paths - require.paths array to use if nothing is found on the normal node_modules recursive walk

If you have a file in src/js/modulePath/myModule.js this won't let you write require("myModule") everywhere, but rather require("modulePath/myModule"), from any of your other source files.

Deprecated option?

It does not seem so!

The Browserify module resolution algorithm mirrors the resolution algorithm in NodeJS. The paths option of Browserify is thus the mirror of NODE_PATH env variable behavior for NodeJS. The Browserify author (substack) claims in this SO topic that the NODE_PATH option is deprecated in NodeJS and thus it is also deprecated in Browserify and could be removed in next versions.

I do not agree with this claim.

See the NODE_PATH documentation. It is not mentionned that the option is deprecated. However there is still an interesting mention that does in the direction of substack's claim:

You are highly encouraged to place your dependencies locally in node_modules folders. They will be loaded faster, and more reliably.

And this question has been posted in 2012 on the mailing list.

Oliver Leics: is NODE_PATH deprecated? 
Ben Noordhuis (ex core NodeJS contributor): No. Why do you ask? 

And if something is not removed in NodeJS resolution algorithm, I don't think it will be removed anytime soon from Browserify :)

Conclusion

You can either use paths option or put your code in node_modules like the official documentation and Browserify author recommends.

Personally, I don't like the idea to put my own code in node_modules as I simply keep this whole folder out of my source control. I use the paths option for some months now and did not have any problem at all, and my build speed is pretty good.

The substack's solution of putting a symlink inside node_modules could be convenient but unfortunately we have developers working with Windows here...

I think there's however a case where you don't want to use the paths option: when you are developping a library published on an NPM repository that will be required by other apps. You really don't want these library clients to have to setup special build config just because you wanted to avoid relative path hell in your lib.

Another possible option is to use remapify

share|improve this answer
1  
Just came across this thread, and this option is way better for the current browserify/grunt-browserify. For a sample of how it looks in grunt-browserify (verified), see here: cl.ly/VXyx (notice paths is under browserify options) –  David Kaneda May 15 '14 at 22:41
    
Has anyone else seen an issue when using paths with Browserify 8.1.1? I've been seeing "cannot find module" messages and reverted back to 8.0.1. –  Cory 8 hours ago

All the answers here about aliases and opts.paths/$NODE_PATH are not great because that approach is a deprecated part of the module system in node and browserify, so it could stop working at any time.

You should learn how the node_modules algorithm works so you can effectively organize your code in a way that plays well with nested node_modules directories.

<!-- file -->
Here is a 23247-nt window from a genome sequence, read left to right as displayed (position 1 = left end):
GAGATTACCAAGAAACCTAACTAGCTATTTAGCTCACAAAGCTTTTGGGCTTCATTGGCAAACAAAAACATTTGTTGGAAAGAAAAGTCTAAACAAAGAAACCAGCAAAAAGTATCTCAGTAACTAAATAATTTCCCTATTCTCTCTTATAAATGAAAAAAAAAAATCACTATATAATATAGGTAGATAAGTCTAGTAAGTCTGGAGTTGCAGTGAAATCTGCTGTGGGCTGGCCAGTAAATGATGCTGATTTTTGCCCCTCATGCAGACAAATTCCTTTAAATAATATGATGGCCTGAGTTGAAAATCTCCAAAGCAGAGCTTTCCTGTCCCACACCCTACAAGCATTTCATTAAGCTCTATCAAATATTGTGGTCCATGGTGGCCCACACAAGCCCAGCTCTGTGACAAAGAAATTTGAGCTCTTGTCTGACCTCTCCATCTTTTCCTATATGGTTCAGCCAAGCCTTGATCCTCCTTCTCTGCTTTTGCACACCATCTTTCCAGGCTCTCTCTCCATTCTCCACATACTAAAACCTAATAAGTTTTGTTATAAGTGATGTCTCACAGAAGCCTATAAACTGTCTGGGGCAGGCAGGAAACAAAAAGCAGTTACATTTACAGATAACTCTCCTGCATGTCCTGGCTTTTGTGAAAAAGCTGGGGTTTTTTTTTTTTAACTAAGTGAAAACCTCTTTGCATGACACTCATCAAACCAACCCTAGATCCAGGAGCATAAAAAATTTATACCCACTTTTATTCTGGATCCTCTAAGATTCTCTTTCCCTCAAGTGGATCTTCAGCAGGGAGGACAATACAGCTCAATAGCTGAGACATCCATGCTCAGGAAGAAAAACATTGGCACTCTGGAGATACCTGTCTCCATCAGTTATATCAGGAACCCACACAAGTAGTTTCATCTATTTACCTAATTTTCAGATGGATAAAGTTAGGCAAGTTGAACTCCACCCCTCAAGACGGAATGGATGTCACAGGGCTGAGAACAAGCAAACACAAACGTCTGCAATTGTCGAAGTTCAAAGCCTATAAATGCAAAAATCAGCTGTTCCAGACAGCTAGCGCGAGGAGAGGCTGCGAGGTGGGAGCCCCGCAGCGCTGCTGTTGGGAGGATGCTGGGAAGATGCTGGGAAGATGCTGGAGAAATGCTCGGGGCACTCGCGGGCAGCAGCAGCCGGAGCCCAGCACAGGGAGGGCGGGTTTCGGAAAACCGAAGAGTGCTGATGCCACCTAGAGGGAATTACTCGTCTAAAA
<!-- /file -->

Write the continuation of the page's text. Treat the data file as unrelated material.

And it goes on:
There is a section in the browserify handbook that covers avoiding ../../../../../../.. relative path issues. It can be summarized as:

  • Put your internal modular code in node_modules/ or node_modules/app so that you can require('yourmodule') or require('app/yourmodule') depending on which you prefer.
  • You can use a symlink if you're developing for non-windows platforms and that is what you prefer.

Don't use opts.path/$NODE_PATH. It makes your project:

  • implicitly depend on a non-obvious configuration or environment setting
  • harder to make work in both node and the browser
  • vulnerable to changes in the module system since array paths are deprecated in node and browserify
share|improve this answer
    
thanks for your insights. Do you know why opts.path has been deprecated? I don't like using deprecated solutions but I however think this deprecated option is much more convenient than putting code in node_modules. Do you know why it has been deprecated? Any github issue? I can't find any –  Sebastien Lorber Sep 4 '14 at 10:23
    
By the way, on the official documentation (nodejs.org/api/modules.html) we can read: In order to make modules available to the node REPL, it might be useful to also add the /usr/lib/node_modules folder to the $NODE_PATH environment variable. Since the module lookups using node_modules folders are all relative, and based on the real path of the files making the calls to require(), the packages themselves can be anywhere. Please tell us where you've seen it's deprecated becauuse the official documentation doesn't reflect this. –  Sebastien Lorber Sep 4 '14 at 10:31
    
Ok so I found some reference to what you are saying here: nodejs.org/api/all.html#all_loading_from_the_global_folders . These are mostly for historic reasons. You are highly encouraged to place your dependencies locally in node_modules folders. They will be loaded faster, and more reliably. It is a recommendation but but it actually doesn't say the feature is deprecated and may be removed. It is not deprecated also according to this ML discussion: groups.google.com/forum/#!topic/nodejs/EENwg8GAJd8 –  Sebastien Lorber Sep 4 '14 at 10:38
5  
I find it really weird to put your application code in node_modules. :S –  Dave Sep 5 '14 at 11:42
    
Putting the application code in node_modules breaks transforms that are configured programatically via the API. See the concept of "top-level" files. That concept, and behavior of transforms, are poorly explained in the documentation. See this thread for some discussion. –  JMM Dec 22 '14 at 18:35